That's why you have to be cautious about the ratings for expansions on Boardgamegeek... the folks who are rating these "add-on"s are a self-selected group of fans whose numbers will naturally tend to be higher than average.

Which brings me to my job today - as a fan of Small World (and 3 of the previous 4 expansions - guess which one I less enthralled with!), I need to help the rest of you fans out there decide whether Be Not Afraid and Necromancer Island are worth your hard-earned gaming dollars. (I'm choosing to review them together since they're being released at the same time, btw.)

Be Not Afraid

Be Not Afraid is similar to the previous race/power expansions (Cursed! & Grand Dames) in offering new races:
  • Barbarians (lots of them, but they can't reinforce)
  • Homunculus (who grow stronger every time they are ignored)
  • Leprechauns (and their pots o'gold... though no Lucky Charms, for those of you needing a snack break during the game)
  • Pixies (lots of them, but they're easy to squish)
  • Pygmies (every time you knock 'em down, they have the potential to multiple... it's like fighting a Pandemic virus!)

And new powers:

  • Barricade (you're rewarded for having a small kingdom)
  • Catapult (much like the French & their cows - Monty Python reference alert! - you can heave some of your troops to distant lands)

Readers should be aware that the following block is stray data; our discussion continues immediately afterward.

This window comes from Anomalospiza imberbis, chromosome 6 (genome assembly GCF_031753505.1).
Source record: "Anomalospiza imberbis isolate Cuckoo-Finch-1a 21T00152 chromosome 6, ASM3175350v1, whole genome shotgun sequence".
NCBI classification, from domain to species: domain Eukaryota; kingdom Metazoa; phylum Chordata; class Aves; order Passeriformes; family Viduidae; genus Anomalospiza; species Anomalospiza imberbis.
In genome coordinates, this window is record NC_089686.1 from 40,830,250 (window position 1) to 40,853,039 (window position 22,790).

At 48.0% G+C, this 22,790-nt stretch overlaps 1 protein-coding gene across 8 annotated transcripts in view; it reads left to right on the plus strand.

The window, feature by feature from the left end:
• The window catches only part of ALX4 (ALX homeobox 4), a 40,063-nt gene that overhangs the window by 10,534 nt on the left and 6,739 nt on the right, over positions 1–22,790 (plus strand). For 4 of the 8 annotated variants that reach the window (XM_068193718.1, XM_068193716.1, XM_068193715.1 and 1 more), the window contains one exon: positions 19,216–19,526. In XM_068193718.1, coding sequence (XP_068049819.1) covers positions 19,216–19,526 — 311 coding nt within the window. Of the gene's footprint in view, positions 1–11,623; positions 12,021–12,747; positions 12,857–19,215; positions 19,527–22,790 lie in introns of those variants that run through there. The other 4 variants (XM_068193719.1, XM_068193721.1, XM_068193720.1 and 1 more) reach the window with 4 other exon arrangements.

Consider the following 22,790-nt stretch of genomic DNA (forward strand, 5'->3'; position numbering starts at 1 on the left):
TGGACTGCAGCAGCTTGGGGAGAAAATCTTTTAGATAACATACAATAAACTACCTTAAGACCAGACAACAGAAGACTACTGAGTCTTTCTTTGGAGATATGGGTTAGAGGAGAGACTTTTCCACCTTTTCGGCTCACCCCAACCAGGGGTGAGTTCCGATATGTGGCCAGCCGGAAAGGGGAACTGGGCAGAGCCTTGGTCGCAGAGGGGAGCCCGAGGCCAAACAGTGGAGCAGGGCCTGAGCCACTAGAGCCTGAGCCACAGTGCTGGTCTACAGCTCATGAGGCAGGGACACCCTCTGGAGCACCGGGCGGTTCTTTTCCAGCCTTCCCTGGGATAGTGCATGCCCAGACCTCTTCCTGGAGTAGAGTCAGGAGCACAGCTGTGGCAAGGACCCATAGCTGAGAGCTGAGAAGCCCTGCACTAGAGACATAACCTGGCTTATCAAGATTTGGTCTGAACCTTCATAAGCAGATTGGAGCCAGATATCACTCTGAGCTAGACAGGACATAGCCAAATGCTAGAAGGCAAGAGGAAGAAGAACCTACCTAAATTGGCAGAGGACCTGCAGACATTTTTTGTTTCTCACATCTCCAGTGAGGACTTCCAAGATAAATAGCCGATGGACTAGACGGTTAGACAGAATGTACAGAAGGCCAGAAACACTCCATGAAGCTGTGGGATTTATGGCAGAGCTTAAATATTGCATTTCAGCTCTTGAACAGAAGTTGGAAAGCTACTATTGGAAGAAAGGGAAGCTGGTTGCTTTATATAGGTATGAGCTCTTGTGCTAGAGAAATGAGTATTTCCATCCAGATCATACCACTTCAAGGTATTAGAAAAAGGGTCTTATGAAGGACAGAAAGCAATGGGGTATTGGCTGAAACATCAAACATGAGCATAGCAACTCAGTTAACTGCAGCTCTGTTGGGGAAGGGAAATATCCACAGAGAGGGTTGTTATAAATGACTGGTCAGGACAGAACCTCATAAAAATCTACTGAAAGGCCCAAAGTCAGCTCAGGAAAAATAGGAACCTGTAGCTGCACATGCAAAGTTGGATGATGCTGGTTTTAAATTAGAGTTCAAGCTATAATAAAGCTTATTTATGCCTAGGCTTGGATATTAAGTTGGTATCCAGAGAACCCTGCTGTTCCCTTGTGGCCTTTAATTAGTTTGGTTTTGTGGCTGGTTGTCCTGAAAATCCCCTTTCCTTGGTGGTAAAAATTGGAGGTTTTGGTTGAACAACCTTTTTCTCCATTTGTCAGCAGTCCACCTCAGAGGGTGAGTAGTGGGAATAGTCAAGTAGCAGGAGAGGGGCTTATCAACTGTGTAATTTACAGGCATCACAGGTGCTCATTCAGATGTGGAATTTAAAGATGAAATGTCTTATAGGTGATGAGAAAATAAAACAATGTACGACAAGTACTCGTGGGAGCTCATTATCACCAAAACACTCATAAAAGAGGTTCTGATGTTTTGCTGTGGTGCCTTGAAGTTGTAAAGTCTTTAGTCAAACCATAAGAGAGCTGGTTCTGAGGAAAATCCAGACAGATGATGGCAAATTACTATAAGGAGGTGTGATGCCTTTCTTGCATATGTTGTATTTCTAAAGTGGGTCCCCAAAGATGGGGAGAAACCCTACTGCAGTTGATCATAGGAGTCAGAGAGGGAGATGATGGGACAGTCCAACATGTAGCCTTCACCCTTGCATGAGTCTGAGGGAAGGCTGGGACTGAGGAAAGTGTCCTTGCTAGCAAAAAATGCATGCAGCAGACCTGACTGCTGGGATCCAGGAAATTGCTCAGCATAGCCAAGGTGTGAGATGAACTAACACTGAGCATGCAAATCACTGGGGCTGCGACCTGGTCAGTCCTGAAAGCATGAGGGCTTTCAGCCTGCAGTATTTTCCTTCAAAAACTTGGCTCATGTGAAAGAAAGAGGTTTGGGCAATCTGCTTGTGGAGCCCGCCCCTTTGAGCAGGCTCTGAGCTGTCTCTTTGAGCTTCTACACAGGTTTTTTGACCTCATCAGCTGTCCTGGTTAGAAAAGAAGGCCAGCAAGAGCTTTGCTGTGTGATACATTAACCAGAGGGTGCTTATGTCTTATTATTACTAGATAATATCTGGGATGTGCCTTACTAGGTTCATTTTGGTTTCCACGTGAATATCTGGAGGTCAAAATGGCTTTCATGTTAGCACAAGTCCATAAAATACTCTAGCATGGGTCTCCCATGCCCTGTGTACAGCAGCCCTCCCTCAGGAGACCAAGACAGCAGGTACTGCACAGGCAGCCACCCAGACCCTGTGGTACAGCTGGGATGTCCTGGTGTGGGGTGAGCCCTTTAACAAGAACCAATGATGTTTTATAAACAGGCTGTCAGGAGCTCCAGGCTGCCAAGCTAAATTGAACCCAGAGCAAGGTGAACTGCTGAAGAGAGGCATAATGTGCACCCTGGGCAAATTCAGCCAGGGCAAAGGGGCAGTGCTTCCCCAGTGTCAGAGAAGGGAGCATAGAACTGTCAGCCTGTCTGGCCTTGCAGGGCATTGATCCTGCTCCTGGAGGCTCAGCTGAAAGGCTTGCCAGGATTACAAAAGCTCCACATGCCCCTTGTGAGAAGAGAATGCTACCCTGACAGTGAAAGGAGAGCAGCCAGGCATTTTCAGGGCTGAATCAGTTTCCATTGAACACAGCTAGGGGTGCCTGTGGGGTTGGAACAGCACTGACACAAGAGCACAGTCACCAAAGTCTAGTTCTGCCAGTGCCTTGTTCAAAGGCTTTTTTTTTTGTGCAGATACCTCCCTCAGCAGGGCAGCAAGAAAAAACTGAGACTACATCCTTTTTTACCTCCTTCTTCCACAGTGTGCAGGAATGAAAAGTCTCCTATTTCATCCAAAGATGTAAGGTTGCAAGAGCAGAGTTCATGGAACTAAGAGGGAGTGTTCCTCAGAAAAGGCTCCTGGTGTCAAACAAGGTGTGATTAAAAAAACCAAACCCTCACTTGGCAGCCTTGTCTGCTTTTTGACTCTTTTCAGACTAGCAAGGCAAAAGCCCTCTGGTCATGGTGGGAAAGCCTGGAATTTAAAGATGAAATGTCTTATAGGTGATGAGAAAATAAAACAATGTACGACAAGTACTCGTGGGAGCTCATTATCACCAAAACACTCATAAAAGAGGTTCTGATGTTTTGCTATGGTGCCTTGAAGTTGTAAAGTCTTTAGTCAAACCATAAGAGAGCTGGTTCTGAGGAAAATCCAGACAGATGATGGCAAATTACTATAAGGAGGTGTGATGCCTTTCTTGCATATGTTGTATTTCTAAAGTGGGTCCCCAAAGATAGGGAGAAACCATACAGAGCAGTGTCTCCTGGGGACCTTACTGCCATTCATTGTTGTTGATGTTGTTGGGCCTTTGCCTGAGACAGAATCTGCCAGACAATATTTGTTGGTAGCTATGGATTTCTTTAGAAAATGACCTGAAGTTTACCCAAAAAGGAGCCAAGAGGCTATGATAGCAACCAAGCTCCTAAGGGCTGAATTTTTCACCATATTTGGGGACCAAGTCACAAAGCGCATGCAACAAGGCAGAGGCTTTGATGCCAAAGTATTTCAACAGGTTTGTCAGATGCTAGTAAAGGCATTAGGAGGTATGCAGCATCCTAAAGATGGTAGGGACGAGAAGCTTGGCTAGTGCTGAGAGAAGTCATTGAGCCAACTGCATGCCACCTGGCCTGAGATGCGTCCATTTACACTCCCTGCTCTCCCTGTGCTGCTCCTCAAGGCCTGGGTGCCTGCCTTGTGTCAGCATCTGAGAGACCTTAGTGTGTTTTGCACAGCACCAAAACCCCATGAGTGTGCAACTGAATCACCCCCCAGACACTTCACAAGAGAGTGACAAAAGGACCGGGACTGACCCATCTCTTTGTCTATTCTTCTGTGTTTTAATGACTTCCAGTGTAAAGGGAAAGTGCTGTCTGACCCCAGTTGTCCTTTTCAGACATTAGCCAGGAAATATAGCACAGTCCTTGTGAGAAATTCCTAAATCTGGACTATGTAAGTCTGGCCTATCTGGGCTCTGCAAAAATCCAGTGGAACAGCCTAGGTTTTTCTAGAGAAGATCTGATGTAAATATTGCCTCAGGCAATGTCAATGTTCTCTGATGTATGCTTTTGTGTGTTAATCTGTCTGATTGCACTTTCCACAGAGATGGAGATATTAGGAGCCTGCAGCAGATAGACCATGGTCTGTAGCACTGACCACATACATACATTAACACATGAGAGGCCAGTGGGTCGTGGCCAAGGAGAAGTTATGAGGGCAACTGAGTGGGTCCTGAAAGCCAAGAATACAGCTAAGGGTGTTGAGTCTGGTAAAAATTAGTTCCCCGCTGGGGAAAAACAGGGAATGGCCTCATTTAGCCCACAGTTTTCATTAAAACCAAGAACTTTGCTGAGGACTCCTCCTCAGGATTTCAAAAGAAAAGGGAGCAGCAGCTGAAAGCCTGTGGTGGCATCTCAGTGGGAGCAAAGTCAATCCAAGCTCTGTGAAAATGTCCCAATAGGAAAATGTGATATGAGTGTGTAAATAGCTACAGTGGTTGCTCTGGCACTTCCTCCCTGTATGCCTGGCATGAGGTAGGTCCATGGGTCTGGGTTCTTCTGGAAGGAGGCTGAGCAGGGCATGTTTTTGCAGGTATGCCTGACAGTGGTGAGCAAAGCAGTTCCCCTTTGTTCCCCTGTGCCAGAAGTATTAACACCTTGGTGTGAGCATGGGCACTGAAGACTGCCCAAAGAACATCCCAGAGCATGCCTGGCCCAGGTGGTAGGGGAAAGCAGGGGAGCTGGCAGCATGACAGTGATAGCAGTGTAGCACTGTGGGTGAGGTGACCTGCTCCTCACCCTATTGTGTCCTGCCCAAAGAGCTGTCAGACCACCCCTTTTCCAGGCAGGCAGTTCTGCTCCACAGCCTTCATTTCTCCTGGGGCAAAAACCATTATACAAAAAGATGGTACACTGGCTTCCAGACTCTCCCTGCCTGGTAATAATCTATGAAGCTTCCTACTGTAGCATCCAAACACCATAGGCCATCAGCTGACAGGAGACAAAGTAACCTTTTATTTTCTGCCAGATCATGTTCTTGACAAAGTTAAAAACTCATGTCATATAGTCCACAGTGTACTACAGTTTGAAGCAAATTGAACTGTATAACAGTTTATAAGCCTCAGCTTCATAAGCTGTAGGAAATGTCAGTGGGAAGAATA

• Corrupt (it costs your opponents gold to conquer you)
  • Imperial (you're rewarded for having a big kingdom)
  • Mercenary (spend money to make it easier to conquer regions, thanks to Dial-a-Merc)

The printing/art/components are of the same high quality we've grown to expect from Days of Wonder... and they match the base game & expansions perfectly. If you'd like to see the complete rules for the expansion, they are available here.

The other item in Be Not Afraid is a counter tray for all of the expansion races... which is a welcome addition, especially since they curved the slots, making it easier to find, remove & replace counters than the base game counter tray with straight-sided slots. There's room for the extra race & power boards - and even space for the Ghosts from the Necromancer Island expansion!